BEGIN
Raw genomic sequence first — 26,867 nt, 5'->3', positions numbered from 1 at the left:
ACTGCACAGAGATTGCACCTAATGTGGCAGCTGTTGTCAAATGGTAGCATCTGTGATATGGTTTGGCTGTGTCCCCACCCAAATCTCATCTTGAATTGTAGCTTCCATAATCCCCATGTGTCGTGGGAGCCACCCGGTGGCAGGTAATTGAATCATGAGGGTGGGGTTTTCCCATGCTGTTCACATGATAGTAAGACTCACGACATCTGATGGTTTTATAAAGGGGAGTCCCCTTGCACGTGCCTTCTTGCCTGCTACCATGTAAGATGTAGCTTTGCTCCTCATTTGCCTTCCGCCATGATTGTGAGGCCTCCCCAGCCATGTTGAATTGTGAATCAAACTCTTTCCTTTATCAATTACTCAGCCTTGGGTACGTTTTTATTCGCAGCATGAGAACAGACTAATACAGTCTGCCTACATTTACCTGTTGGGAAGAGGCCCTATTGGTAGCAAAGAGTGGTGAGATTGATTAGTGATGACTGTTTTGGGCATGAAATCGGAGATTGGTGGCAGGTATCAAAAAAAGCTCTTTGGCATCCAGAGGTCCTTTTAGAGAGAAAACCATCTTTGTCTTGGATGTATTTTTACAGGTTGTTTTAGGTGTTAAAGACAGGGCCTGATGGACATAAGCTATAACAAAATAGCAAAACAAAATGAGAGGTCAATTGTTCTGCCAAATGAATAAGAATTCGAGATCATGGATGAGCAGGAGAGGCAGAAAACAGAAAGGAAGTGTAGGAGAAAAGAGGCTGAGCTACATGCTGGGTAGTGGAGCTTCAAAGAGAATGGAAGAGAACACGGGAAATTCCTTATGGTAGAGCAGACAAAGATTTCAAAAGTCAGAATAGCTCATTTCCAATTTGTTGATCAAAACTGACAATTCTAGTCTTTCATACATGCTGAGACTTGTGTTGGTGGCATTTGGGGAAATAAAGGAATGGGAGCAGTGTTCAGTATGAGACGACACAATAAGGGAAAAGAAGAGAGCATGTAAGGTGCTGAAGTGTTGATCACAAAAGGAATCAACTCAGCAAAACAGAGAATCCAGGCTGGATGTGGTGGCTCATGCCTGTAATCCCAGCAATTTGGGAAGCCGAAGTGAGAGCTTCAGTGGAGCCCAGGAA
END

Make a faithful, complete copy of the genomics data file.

Raw genomic sequence first — 26,867 nt, 5'->3', positions numbered from 1 at the left:
ACTGCACAGAGATTGCACCTAATGTGGCAGCTGTTGTCAAATGGTAGCATCTGTGATATGGTTTGGCTGTGTCCCCACCCAAATCTCATCTTGAATTGTAGCTTCCATAATCCCCATGTGTCGTGGGAGCCACCCGGTGGCAGGTAATTGAATCATGAGGGTGGGGTTTTCCCATGCTGTTCACATGATAGTAAGACTCACGACATCTGATGGTTTTATAAAGGGGAGTCCCCTTGCACGTGCCTTCTTGCCTGCTACCATGTAAGATGTAGCTTTGCTCCTCATTTGCCTTCCGCCATGATTGTGAGGCCTCCCCAGCCATGTTGAATTGTGAATCAAACTCTTTCCTTTATCAATTACTCAGCCTTGGGTACGTTTTTATTCGCAGCATGAGAACAGACTAATACAGTCTGCCTACATTTACCTGTTGGGAAGAGGCCCTATTGGTAGCAAAGAGTGGTGAGATTGATTAGTGATGACTGTTTTGGGCATGAAATCGGAGATTGGTGGCAGGTATCAAAAAAAGCTCTTTGGCATCCAGAGGTCCTTTTAGAGAGAAAACCATCTTTGTCTTGGATGTATTTTTACAGGTTGTTTTAGGTGTTAAAGACAGGGCCTGATGGACATAAGCTATAACAAAATAGCAAAACAAAATGAGAGGTCAATTGTTCTGCCAAATGAATAAGAATTCGAGATCATGGATGAGCAGGAGAGGCAGAAAACAGAAAGGAAGTGTAGGAGAAAAGAGGCTGAGCTACATGCTGGGTAGTGGAGCTTCAAAGAGAATGGAAGAGAACACGGGAAATTCCTTATGGTAGAGCAGACAAAGATTTCAAAAGTCAGAATAGCTCATTTCCAATTTGTTGATCAAAACTGACAATTCTAGTCTTTCATACATGCTGAGACTTGTGTTGGTGGCATTTGGGGAAATAAAGGAATGGGAGCAGTGTTCAGTATGAGACGACACAATAAGGGAAAAGAAGAGAGCATGTAAGGTGCTGAAGTGTTGATCACAAAAGGAATCAACTCAGCAAAACAGAGAATCCAGGCTGGATGTGGTGGCTCATGCCTGTAATCCCAGCAATTTGGGAAGCCGAAGTGAGAGCTTCAGTGGAGCCCAGGAA